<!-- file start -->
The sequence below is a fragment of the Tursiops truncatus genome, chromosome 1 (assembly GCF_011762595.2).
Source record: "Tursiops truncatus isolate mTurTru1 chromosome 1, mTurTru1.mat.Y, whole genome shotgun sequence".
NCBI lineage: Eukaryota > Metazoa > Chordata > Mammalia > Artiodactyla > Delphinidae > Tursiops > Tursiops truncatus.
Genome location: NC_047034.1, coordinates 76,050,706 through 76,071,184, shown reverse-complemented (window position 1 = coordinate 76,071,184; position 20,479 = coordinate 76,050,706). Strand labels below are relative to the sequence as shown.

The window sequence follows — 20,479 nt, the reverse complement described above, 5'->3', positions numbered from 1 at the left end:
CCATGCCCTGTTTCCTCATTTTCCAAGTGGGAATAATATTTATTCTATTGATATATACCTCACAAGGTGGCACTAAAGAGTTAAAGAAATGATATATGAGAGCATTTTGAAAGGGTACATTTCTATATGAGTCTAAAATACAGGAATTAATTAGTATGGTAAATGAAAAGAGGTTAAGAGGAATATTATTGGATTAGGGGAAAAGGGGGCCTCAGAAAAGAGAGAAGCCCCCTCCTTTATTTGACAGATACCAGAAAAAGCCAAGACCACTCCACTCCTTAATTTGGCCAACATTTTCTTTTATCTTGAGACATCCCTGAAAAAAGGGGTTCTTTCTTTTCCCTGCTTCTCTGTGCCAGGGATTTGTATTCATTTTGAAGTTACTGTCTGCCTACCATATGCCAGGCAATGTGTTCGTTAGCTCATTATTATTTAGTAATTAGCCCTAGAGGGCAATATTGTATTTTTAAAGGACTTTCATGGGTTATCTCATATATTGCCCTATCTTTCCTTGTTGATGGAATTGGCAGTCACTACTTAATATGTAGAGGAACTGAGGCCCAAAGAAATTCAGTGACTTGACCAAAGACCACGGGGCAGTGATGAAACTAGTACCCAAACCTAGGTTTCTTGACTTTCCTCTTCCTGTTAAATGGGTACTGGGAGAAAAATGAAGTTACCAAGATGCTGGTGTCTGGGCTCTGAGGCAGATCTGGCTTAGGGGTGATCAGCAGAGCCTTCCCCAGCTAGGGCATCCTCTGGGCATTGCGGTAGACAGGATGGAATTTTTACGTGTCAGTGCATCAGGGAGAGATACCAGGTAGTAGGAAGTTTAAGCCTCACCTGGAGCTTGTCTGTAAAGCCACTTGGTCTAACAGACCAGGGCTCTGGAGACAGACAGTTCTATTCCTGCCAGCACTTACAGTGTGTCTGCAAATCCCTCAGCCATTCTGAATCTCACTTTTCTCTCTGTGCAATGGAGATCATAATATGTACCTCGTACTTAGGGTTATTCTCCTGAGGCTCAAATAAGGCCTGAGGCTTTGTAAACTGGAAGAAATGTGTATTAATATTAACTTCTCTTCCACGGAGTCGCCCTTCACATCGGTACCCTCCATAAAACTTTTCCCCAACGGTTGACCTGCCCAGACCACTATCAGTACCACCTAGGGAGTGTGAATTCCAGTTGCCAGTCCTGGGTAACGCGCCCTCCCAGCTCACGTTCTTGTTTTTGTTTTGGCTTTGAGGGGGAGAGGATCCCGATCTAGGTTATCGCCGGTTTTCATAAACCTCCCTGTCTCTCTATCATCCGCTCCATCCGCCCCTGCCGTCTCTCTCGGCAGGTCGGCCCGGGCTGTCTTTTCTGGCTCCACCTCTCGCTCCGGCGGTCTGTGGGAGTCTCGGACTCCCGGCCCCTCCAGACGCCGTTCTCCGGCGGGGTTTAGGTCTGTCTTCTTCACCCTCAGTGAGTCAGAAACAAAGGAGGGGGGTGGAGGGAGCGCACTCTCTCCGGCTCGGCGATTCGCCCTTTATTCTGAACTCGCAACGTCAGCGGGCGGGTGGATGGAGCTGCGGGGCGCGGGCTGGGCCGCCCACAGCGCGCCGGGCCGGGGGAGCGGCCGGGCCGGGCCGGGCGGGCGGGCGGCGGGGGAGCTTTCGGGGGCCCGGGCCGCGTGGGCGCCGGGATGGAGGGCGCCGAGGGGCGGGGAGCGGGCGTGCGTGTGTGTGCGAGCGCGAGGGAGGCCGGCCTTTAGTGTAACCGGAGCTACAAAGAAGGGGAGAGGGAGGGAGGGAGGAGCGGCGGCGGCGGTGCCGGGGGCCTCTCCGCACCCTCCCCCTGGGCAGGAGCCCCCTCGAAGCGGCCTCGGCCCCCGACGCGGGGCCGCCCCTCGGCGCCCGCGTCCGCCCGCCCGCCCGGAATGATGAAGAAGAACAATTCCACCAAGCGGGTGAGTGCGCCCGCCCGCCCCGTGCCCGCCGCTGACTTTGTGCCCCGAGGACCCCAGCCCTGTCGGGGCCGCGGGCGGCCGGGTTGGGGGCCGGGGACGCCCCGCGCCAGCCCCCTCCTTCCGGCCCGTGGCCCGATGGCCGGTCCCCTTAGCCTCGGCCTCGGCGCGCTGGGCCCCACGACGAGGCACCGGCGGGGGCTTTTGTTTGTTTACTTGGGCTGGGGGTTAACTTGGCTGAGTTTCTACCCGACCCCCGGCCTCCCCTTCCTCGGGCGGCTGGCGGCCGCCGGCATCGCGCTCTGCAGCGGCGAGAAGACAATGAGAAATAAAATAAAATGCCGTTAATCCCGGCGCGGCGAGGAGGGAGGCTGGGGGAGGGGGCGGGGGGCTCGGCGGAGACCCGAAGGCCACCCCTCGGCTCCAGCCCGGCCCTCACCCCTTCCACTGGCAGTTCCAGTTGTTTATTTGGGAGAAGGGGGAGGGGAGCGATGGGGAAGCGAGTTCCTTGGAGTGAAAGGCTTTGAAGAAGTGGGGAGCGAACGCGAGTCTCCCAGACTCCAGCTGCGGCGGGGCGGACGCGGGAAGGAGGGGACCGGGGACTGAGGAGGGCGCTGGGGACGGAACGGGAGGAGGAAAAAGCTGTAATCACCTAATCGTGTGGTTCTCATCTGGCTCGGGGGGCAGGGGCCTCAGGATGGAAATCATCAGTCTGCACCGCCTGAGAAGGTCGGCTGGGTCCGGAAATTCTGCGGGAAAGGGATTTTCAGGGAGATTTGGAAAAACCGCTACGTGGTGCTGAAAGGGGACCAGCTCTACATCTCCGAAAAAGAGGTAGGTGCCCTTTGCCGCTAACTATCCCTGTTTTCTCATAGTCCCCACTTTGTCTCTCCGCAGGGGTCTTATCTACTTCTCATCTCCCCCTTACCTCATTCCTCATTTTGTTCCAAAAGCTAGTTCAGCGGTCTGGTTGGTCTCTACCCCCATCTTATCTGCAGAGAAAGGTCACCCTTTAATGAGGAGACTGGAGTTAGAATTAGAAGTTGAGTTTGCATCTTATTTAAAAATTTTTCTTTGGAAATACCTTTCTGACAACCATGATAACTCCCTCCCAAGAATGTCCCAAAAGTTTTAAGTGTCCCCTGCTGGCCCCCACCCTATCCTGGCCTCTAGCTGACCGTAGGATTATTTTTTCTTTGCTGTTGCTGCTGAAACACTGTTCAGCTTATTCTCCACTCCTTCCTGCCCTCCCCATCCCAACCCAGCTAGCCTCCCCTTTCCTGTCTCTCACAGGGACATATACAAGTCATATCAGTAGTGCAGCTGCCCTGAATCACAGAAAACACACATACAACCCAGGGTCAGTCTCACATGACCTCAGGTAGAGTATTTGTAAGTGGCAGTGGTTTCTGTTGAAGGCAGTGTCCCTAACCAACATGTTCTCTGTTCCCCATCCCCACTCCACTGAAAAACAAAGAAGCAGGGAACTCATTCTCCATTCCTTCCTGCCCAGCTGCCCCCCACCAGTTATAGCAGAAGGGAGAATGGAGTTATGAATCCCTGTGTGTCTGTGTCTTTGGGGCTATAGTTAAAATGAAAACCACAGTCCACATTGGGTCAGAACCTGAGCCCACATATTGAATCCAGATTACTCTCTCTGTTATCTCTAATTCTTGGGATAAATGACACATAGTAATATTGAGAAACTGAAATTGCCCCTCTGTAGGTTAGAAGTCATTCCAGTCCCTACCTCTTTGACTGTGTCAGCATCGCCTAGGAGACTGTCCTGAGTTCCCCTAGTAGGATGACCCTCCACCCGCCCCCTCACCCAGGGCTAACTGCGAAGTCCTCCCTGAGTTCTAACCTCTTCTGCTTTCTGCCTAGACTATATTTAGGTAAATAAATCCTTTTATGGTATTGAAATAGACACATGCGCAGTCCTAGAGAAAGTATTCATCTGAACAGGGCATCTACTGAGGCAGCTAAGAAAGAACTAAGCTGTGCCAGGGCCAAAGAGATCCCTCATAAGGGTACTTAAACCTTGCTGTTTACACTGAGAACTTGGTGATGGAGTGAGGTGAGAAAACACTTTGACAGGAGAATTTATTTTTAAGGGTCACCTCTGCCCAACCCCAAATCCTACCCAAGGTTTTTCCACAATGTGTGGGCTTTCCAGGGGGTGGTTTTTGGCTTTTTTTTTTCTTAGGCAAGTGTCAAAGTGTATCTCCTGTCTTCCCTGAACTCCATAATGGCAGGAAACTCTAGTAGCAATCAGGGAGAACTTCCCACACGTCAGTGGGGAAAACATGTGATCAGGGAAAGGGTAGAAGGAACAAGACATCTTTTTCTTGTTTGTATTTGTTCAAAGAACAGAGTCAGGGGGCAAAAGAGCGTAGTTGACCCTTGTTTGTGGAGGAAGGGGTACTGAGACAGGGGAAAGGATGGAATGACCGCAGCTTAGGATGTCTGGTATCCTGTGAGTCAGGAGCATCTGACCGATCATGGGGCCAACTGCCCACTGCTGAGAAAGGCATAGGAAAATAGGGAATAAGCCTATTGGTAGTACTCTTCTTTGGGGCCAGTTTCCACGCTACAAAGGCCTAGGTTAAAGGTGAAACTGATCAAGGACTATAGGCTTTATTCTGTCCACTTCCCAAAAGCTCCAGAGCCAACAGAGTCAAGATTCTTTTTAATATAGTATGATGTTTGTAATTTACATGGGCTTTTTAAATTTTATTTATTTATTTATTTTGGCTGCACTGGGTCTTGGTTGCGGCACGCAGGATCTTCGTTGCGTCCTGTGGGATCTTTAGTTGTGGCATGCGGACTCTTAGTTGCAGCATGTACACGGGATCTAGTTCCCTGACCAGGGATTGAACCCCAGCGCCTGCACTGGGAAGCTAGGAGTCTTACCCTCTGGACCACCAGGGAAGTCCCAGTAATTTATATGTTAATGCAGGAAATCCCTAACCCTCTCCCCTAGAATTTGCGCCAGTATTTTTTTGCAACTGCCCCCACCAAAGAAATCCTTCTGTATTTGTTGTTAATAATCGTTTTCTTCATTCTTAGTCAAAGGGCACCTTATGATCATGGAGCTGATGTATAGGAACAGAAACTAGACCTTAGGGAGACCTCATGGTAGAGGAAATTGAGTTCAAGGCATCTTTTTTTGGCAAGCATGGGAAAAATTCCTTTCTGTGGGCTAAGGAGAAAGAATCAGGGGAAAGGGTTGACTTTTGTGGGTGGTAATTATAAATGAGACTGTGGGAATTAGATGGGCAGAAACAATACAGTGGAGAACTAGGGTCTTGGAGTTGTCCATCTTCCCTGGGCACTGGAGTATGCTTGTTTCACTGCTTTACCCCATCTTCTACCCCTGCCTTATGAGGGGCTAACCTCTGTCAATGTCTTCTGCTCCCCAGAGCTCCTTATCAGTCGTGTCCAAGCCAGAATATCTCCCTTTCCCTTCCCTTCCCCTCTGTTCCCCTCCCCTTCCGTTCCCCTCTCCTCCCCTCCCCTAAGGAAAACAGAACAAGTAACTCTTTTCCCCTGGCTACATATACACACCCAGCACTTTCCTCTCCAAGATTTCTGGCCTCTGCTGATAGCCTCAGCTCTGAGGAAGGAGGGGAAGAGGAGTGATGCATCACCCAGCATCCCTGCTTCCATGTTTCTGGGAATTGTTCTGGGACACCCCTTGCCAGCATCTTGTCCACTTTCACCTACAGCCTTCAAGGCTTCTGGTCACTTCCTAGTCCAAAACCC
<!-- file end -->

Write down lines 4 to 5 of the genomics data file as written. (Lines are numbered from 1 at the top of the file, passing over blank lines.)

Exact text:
Genome location: NC_047034.1, coordinates 76,050,706 through 76,071,184, shown reverse-complemented (window position 1 = coordinate 76,071,184; position 20,479 = coordinate 76,050,706). Strand labels below are relative to the sequence as shown.

The window sequence follows — 20,479 nt, the reverse complement described above, 5'->3', positions numbered from 1 at the left end: